My first memories of Satya Sai Vidya Vihar are of walking my little sister, in Standard IV at that time, to school, and then hanging around self-effacingly in the adjoining playground watching the morning assembly. I was 10 then, and was not given being given admission. My enterprising mum had to use a reluctant cabinet minister's recommendation to get me through finally, 2 months later. When your little sister gets in through her merit and you need strings pulled, it's more reality than a 10-year-old can handle. Therefore I chose not to handle it.
That was 1984, and the school was in a small but self-respecting building in serene Shanti Nagar, catering primarily to the Masab Tank / Mehdipatnam / Vijay Nagar Colony geographies. It moved to suburban Bagh Amberpet in 1988, into its 5-acre barn-door campus, and has since become the dominion of kids in that niche radius.
That's what Satya Sai Vidya Vihar has always been - a neighbourhood school. From the years when it was a rented-bungalow operation that hopped around the Mehdipatnam/VNC area, to a doozer edifice now that would rank in the top 10 in town in sheer size, it hasn't ever realized its potential to become a pan-Hyderabad school.
Satya Sai was more an extension of home. So you could speak in Telugu even to your teachers (it's an English-medium school), recited chaste Hindu slokas every morning in assembly in unison unadulterated by the purpose, studied with demure girls dressed in vonis (yes, not even salwars), and hung out with kids all in the same economic stratum as middle-class you - colluding with lunch-boxes in recess, taunting the unpopular kids, imitating idiosyncratic teachers, and sharing your deepest secrets, including, of course, girls.
A highly religious school that did its honest bit to indoctrinate you into devotion for Satya Sai Baba of Puttaparthi (the school is funded by his charitable trust), Satya Sai Vidya Vihar also did a pretty punctilious job of preparing you for exams - it had a 100% record in the SSC exams for all the years that I was there, with 90% of the batch getting first class (defined as 60% of the maximum marks, or 360/600). Dedicated teachers pain-stakingly corrected 3 pre-final examination papers for Standard X students in attempts to get even the weakest of 'em over the bar, always with success.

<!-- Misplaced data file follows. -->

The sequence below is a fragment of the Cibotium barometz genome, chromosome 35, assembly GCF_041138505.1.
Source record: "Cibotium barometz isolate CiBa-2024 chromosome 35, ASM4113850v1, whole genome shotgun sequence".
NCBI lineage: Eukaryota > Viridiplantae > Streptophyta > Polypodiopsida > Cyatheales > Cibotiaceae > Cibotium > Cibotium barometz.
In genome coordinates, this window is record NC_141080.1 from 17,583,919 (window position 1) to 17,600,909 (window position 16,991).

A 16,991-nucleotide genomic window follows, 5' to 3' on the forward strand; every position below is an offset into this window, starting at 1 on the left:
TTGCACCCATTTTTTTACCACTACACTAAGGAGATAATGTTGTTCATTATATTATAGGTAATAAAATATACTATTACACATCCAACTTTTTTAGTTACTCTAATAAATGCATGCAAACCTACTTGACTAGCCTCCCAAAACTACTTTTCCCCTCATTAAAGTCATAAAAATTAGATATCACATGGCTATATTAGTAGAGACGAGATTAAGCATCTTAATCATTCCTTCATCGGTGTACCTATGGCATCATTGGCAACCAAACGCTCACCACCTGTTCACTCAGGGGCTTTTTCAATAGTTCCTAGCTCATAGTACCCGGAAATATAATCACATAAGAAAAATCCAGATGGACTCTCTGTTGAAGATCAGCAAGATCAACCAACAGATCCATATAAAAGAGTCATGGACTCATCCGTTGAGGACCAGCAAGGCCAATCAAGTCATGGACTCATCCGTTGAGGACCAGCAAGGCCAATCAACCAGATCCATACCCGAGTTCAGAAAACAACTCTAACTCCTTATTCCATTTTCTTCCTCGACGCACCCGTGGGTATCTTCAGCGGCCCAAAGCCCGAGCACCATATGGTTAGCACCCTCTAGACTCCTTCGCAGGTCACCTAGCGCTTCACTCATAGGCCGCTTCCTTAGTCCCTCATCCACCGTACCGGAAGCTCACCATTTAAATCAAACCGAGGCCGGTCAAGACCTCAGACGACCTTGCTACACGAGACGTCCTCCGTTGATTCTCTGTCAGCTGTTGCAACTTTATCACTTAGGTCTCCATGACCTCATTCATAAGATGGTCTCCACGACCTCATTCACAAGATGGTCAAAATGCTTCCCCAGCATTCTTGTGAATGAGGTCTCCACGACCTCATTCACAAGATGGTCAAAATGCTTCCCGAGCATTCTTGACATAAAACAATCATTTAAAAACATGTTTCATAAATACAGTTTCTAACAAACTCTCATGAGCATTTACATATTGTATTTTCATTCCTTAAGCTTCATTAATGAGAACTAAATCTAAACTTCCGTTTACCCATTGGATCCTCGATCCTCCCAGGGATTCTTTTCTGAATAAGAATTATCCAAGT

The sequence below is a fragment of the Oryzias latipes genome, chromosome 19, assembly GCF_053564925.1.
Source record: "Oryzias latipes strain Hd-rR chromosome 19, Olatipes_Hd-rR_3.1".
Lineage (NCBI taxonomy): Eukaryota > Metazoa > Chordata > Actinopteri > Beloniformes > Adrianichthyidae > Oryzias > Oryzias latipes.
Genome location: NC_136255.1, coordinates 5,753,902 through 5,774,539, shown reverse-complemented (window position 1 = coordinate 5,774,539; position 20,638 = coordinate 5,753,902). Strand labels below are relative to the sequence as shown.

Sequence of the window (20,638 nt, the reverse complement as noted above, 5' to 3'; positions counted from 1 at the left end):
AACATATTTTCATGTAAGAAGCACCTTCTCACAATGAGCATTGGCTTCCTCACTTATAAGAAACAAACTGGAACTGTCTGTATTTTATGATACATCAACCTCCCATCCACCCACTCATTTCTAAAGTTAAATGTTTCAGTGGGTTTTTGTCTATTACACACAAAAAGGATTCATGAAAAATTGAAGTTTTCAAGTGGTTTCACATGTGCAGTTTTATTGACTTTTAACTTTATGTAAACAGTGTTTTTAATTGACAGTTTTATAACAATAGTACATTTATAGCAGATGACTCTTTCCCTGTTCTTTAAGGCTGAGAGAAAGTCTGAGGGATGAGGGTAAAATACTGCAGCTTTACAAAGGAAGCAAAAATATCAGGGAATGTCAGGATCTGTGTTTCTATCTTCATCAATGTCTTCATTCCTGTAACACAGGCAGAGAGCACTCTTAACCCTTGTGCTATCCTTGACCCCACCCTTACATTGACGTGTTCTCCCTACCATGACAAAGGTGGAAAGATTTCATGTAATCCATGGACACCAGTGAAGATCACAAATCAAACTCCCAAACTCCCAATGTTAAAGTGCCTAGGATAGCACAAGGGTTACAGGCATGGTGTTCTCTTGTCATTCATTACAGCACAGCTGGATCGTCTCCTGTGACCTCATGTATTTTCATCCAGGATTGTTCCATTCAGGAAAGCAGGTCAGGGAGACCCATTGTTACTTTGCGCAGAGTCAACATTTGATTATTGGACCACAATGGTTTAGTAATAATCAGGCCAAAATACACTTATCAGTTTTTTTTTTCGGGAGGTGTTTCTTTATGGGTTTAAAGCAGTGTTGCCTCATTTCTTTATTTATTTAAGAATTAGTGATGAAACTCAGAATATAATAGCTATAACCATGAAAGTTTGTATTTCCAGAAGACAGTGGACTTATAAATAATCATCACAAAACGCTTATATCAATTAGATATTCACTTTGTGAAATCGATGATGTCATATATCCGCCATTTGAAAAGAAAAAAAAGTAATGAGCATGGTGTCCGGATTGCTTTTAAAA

While the school had a huge playground, and specific classes for sports, there was immature focus on grooming kids into well-rounded individuals, or perhaps even awareness that it should be done. Satya Sai didn't slick you up, or make you realize any potential - it had great systems geared to clearing board exams, and it ran you through them. The good kids walked round the exams and got ranks, the average ones muddled through, but they all made it - high mean, low standard deviation.
If you are looking, however, for kids who make good orators, actors, writers or sportsmen, there are no great chisels for that here. Extra-curricular life started and ended with the Independence Day drills, and most other attempts had intermittent bouts of lives. The school didn't encourage even boys and girls talking to each other. It's forever going to be hard to say if the thought behind that practice is too defensive.
But let's not get carried away - with the exception of maybe a dozen schools, there aren't any in town that do all this. There are kids everywhere who can pull through in flying colors with no teaching whatsoever, and there are kids coming out of every school who will walk on the wild side in life. The very fact that it was so hard to get admission meant that Satya Sai had an unbeatable Value For Money equation (I paid Rs. 35 per month in Standard X). And it has had its fair share of students who went places.
On the whole, Satya Sai tries to imbue into its wards a fear of God, and a curriculum that it dispenses with ethical zeal. And the kids stay down to earth.
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